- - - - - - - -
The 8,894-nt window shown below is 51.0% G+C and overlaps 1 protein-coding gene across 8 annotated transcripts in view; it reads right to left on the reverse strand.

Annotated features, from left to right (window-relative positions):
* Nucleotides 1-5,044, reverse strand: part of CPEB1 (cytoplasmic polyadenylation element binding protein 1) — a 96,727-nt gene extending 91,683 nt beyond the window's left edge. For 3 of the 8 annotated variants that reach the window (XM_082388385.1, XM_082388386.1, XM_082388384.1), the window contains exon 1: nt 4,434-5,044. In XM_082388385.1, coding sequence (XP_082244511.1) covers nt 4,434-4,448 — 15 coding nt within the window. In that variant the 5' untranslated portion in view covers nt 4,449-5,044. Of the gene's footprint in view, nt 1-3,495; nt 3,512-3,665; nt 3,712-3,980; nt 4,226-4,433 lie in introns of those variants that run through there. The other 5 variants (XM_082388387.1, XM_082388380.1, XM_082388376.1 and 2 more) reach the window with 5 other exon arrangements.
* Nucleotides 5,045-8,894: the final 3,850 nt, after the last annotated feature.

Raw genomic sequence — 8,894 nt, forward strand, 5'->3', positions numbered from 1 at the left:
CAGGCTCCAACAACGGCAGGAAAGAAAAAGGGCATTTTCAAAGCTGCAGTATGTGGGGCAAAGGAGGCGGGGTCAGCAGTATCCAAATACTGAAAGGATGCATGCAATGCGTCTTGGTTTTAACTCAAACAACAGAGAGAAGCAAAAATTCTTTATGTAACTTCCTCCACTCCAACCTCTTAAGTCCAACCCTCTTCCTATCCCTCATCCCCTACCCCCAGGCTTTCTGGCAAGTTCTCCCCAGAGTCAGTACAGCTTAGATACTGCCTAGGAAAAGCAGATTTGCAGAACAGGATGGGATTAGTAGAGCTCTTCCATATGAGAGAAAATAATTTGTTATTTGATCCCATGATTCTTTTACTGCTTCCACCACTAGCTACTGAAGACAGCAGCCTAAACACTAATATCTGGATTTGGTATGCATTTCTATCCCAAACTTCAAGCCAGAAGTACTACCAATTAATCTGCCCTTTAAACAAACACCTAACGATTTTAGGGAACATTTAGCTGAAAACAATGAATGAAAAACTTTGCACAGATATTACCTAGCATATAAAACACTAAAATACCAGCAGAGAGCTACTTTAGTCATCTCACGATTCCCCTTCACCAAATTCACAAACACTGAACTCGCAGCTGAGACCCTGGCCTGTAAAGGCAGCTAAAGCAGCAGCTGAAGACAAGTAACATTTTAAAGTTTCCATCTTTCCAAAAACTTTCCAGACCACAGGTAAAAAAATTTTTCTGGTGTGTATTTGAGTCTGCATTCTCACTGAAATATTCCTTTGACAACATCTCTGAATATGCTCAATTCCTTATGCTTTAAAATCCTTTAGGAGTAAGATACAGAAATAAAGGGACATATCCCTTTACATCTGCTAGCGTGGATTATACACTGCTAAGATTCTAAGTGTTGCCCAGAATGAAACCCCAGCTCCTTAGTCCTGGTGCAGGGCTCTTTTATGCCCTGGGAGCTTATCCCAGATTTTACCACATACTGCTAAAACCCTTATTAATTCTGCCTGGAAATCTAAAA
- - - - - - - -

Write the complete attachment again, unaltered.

The 8,894-nt window shown below is 51.0% G+C and overlaps 1 protein-coding gene across 8 annotated transcripts in view; it reads right to left on the reverse strand.

Annotated features, from left to right (window-relative positions):
* Nucleotides 1-5,044, reverse strand: part of CPEB1 (cytoplasmic polyadenylation element binding protein 1) — a 96,727-nt gene extending 91,683 nt beyond the window's left edge. For 3 of the 8 annotated variants that reach the window (XM_082388385.1, XM_082388386.1, XM_082388384.1), the window contains exon 1: nt 4,434-5,044. In XM_082388385.1, coding sequence (XP_082244511.1) covers nt 4,434-4,448 — 15 coding nt within the window. In that variant the 5' untranslated portion in view covers nt 4,449-5,044. Of the gene's footprint in view, nt 1-3,495; nt 3,512-3,665; nt 3,712-3,980; nt 4,226-4,433 lie in introns of those variants that run through there. The other 5 variants (XM_082388387.1, XM_082388380.1, XM_082388376.1 and 2 more) reach the window with 5 other exon arrangements.
* Nucleotides 5,045-8,894: the final 3,850 nt, after the last annotated feature.

Raw genomic sequence — 8,894 nt, forward strand, 5'->3', positions numbered from 1 at the left:
CAGGCTCCAACAACGGCAGGAAAGAAAAAGGGCATTTTCAAAGCTGCAGTATGTGGGGCAAAGGAGGCGGGGTCAGCAGTATCCAAATACTGAAAGGATGCATGCAATGCGTCTTGGTTTTAACTCAAACAACAGAGAGAAGCAAAAATTCTTTATGTAACTTCCTCCACTCCAACCTCTTAAGTCCAACCCTCTTCCTATCCCTCATCCCCTACCCCCAGGCTTTCTGGCAAGTTCTCCCCAGAGTCAGTACAGCTTAGATACTGCCTAGGAAAAGCAGATTTGCAGAACAGGATGGGATTAGTAGAGCTCTTCCATATGAGAGAAAATAATTTGTTATTTGATCCCATGATTCTTTTACTGCTTCCACCACTAGCTACTGAAGACAGCAGCCTAAACACTAATATCTGGATTTGGTATGCATTTCTATCCCAAACTTCAAGCCAGAAGTACTACCAATTAATCTGCCCTTTAAACAAACACCTAACGATTTTAGGGAACATTTAGCTGAAAACAATGAATGAAAAACTTTGCACAGATATTACCTAGCATATAAAACACTAAAATACCAGCAGAGAGCTACTTTAGTCATCTCACGATTCCCCTTCACCAAATTCACAAACACTGAACTCGCAGCTGAGACCCTGGCCTGTAAAGGCAGCTAAAGCAGCAGCTGAAGACAAGTAACATTTTAAAGTTTCCATCTTTCCAAAAACTTTCCAGACCACAGGTAAAAAAATTTTTCTGGTGTGTATTTGAGTCTGCATTCTCACTGAAATATTCCTTTGACAACATCTCTGAATATGCTCAATTCCTTATGCTTTAAAATCCTTTAGGAGTAAGATACAGAAATAAAGGGACATATCCCTTTACATCTGCTAGCGTGGATTATACACTGCTAAGATTCTAAGTGTTGCCCAGAATGAAACCCCAGCTCCTTAGTCCTGGTGCAGGGCTCTTTTATGCCCTGGGAGCTTATCCCAGATTTTACCACATACTGCTAAAACCCTTATTAATTCTGCCTGGAAATCTAAAA